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Why Working Out With Friends Makes Exercise More Effective—and Fun!

The benefits of sweating with someone else IRL extend to your virtual fitness buddies, too.

Smiling woman giving high five to her friend after exercising. Woman looking happy after a successful workout session outdoors.

The past decade or so was all about the group fitness class boom, but the Covid-19 pandemic put a stop to that—fast. And while people generally embraced the rise of at-home fitness, there’s been more than a little grief over the loss of in-person workout buddies. It’s a lot easier to get the most out of your workout when you’re with that one friend who pushes you to go just a little bit harder on the last set of intervals, or promises to spot you when they encourage you to add just a few more pounds to the barbell. 

Workout buddies can help you feel motivated, supported, and even encouraged to work out more, according to a 2015 study published in the British Journal of Health Psychology—and it’s not just about accountability (you’re way less likely to flake on a friend for a 5 a.m. workout than yourself, right?). People who worked out with friends (or a spouse or co-worker) said they enjoyed the exercise more than those who worked out alone, found a 2013 study out of the University of Southern California, and people who exercised with someone they thought was better than them worked out up to 200 percent harder and longer than others, according to 2012 research in the Annals of Behavioral Medicine

But those benefits aren’t limited to IRL workout meet-ups. Over the past year, more and more at-home fitness platforms allow you to beam yourself into virtual classes, video chat with other members as you sweat, and send digital high-fives to fellow exercisers. On Tonal, you can now find and follow members of the community and not only share your own activity but also see what workouts your friends are crushing and applaud their progress. You can even work out side-by-side using Partner Workouts, exercise together remotely with Virtual Group Workouts, and join Tonal’s Leaderboard to see how you rank against other members in the community. 

Is it the same as going to a studio or gym and working out with others in person? Not exactly, but as working out from home becomes the norm—“online training” was named the number-one fitness trend for 2021 by the American College of Sports Medicine—there are just as many science-backed reasons to connect with virtual or remote fitness buddies. 

For one, digital fitness can actually be contagious, a 2017 study published in the journal Nature determined. After analyzing five years of daily running patterns of more than one million people who logged their runs digitally in a global social network of runners, Massachusetts Institute of Technology (MIT) researchers found that on the same day, additional distance or time run by friends can inspire someone to run farther or longer.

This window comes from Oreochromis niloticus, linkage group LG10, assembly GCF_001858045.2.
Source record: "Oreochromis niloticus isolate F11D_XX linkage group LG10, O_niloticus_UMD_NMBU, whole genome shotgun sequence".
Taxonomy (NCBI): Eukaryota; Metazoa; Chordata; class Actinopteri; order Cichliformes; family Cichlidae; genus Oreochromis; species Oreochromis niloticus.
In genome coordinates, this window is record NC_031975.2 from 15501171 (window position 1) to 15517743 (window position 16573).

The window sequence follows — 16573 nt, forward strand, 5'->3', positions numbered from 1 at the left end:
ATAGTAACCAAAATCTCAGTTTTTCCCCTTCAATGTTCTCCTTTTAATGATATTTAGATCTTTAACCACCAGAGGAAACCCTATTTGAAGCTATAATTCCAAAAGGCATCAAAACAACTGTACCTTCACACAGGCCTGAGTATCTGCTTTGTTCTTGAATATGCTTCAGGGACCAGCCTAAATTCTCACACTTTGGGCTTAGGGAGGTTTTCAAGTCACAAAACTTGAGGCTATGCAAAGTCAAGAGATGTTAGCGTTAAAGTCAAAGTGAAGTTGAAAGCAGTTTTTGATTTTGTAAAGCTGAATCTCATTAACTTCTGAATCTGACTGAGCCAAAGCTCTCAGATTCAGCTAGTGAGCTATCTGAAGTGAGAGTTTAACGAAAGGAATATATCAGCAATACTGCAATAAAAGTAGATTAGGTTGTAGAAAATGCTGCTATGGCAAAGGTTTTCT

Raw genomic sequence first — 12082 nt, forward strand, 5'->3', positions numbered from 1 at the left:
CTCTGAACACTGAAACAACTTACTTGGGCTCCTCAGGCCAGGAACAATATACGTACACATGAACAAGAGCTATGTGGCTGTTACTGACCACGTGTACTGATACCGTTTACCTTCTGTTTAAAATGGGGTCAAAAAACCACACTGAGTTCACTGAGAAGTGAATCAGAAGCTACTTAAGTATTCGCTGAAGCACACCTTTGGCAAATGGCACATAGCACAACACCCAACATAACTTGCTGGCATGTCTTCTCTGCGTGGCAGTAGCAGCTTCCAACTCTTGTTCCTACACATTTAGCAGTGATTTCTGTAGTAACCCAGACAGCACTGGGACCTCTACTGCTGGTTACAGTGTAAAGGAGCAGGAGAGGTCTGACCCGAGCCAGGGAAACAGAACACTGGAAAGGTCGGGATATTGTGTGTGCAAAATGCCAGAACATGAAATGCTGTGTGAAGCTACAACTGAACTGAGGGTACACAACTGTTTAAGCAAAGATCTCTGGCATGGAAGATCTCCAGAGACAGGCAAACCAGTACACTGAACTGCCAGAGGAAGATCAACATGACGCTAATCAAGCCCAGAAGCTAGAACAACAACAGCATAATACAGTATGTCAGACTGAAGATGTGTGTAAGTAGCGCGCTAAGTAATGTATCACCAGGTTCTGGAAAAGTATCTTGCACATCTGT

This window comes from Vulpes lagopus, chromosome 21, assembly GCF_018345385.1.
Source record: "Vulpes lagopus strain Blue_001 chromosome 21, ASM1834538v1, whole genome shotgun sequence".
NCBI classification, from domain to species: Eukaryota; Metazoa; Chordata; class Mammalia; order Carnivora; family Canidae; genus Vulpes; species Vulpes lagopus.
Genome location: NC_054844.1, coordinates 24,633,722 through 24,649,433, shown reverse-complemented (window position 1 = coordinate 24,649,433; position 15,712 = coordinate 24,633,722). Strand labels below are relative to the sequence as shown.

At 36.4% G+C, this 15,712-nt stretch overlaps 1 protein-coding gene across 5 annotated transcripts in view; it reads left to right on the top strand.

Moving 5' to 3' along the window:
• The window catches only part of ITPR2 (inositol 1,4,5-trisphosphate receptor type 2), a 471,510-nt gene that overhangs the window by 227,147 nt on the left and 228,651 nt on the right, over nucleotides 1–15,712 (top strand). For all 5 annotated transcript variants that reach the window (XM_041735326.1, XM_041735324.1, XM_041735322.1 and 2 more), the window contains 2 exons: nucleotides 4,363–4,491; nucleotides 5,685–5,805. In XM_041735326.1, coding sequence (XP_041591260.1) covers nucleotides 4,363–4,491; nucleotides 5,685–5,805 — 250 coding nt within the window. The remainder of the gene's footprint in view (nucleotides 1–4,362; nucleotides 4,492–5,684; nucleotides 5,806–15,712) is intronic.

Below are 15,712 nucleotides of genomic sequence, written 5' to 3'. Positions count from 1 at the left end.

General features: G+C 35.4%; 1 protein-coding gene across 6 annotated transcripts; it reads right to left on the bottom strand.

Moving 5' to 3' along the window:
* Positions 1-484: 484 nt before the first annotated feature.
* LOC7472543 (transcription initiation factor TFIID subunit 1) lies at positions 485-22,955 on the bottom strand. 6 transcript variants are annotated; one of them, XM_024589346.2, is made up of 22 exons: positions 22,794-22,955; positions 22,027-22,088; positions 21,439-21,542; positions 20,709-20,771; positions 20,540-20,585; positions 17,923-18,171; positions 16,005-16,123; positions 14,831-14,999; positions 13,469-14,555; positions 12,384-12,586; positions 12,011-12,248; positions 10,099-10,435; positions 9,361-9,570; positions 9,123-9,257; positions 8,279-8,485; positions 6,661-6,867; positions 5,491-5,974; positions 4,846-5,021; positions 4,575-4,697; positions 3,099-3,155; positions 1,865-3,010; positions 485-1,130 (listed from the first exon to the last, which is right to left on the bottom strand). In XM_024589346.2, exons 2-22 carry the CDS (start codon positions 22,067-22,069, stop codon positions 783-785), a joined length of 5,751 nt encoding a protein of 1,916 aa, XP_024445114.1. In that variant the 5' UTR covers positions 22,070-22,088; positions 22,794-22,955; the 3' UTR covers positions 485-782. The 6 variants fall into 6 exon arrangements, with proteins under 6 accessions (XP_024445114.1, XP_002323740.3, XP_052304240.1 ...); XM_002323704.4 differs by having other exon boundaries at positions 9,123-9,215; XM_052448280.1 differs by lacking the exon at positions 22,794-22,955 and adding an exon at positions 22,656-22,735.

And when graduate students were placed into anonymous online “workout groups” where they received notifications whenever anyone else in the group participated in some form of exercise, the entire group engaged in higher levels of activity, according to a 2015 study from the University of Pennsylvania’s Annenberg School for Communication. In fact, those who received the notifications worked out 1.6 more times per week compared to those who received motivational messages and those who had no support. Translation: Seeing your friends on Tonal log their workouts can actually boost your motivation to log your own.

While group classes once served as an external motivator—i.e. get your butt out of the house to work out—connected fitness platforms are bringing that motivation into your home. While your friends may not be physically sweating next to you, it can be just as powerful to know that they are waiting for you in a live virtual class or that your favorite trainer will bummed when you miss the in-app workout they programmed for you. 

And if you’re worried at all about how sharing all your workouts might affect you, keep this in mind: As long as you’re using them reciprocally and to give support and encouragement to other athletes, you’re good; it’s only when you’re logging workouts just for your own positive recognition (i.e. the “likes” and “high fives”) that has a negative effect, says a January 2020 study published in the journal Information Technology & People

Don’t compare your fitness to anyone else’s, just celebrate the fact that everyone’s making their workouts happen wherever and whenever works for them. See you on the leaderboard!